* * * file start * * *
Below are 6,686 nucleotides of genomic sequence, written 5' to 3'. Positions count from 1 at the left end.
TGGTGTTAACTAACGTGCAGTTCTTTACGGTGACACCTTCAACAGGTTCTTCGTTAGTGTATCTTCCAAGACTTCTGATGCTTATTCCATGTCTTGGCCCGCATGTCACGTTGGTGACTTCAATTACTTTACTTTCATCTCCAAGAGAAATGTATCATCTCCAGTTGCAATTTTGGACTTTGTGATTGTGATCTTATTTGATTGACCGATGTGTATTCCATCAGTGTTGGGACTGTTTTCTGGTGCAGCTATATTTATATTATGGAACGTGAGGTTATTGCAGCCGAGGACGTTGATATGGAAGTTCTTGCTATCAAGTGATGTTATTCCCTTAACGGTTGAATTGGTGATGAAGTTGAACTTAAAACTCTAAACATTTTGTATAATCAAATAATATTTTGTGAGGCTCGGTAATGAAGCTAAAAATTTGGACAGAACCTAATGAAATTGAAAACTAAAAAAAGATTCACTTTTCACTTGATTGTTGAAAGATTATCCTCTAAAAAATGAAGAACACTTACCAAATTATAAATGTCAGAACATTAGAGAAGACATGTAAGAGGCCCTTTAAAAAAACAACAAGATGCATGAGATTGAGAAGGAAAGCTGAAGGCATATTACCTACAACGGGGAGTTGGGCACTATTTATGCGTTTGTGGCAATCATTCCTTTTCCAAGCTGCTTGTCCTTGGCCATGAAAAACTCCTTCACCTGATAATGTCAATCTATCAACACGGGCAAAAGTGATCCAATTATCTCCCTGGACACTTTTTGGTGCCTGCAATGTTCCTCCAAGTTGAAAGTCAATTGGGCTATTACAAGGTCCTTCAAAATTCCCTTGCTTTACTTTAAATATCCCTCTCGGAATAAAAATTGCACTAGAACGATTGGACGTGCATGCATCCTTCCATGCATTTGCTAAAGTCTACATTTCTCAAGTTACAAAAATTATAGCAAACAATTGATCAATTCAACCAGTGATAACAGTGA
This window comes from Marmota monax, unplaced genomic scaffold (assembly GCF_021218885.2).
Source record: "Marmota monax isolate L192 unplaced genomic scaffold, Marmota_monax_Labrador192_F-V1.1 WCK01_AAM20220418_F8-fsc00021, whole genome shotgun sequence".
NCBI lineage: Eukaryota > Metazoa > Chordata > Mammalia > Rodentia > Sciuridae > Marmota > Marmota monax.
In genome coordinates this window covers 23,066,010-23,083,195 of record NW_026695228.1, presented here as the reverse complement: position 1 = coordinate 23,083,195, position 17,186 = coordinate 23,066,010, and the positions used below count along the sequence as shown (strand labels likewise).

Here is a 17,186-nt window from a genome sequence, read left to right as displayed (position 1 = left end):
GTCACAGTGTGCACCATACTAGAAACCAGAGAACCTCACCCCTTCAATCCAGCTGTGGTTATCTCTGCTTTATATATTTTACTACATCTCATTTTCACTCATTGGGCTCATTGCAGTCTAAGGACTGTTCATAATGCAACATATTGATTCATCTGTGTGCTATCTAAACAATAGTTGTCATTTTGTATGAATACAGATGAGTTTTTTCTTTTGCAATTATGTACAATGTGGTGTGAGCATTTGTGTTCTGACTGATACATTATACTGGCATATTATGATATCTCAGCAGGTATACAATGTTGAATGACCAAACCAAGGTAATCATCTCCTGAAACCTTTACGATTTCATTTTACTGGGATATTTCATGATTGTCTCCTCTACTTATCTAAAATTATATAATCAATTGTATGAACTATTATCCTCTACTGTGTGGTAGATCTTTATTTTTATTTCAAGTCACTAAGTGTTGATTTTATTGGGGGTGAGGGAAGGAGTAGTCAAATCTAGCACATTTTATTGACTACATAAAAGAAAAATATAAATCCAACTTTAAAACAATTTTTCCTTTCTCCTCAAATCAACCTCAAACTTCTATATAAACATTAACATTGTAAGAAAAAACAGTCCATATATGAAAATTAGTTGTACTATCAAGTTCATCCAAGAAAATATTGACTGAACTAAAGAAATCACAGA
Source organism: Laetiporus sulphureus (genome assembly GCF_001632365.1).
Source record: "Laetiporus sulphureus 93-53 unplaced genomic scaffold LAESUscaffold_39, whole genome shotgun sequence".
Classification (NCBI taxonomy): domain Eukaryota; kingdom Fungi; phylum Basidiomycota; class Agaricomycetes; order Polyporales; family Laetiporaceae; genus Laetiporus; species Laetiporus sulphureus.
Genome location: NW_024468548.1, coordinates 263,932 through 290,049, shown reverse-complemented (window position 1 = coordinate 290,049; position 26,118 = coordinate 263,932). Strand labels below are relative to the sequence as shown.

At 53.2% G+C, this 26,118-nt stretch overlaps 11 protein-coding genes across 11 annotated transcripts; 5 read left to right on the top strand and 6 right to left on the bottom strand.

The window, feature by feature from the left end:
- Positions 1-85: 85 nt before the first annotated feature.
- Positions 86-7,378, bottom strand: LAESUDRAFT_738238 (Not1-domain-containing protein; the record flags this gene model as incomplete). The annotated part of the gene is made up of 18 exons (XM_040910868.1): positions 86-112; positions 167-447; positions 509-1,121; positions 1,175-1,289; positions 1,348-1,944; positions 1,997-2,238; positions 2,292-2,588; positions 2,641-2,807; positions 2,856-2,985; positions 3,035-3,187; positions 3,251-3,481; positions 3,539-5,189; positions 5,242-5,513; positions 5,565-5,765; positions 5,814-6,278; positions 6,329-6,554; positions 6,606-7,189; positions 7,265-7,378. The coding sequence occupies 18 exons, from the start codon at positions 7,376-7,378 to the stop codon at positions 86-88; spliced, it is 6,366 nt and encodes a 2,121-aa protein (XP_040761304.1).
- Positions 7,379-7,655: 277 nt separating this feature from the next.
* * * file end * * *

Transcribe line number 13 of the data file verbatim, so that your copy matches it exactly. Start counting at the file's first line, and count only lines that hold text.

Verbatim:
At 53.2% G+C, this 26,118-nt stretch overlaps 11 protein-coding genes across 11 annotated transcripts; 5 read left to right on the top strand and 6 right to left on the bottom strand.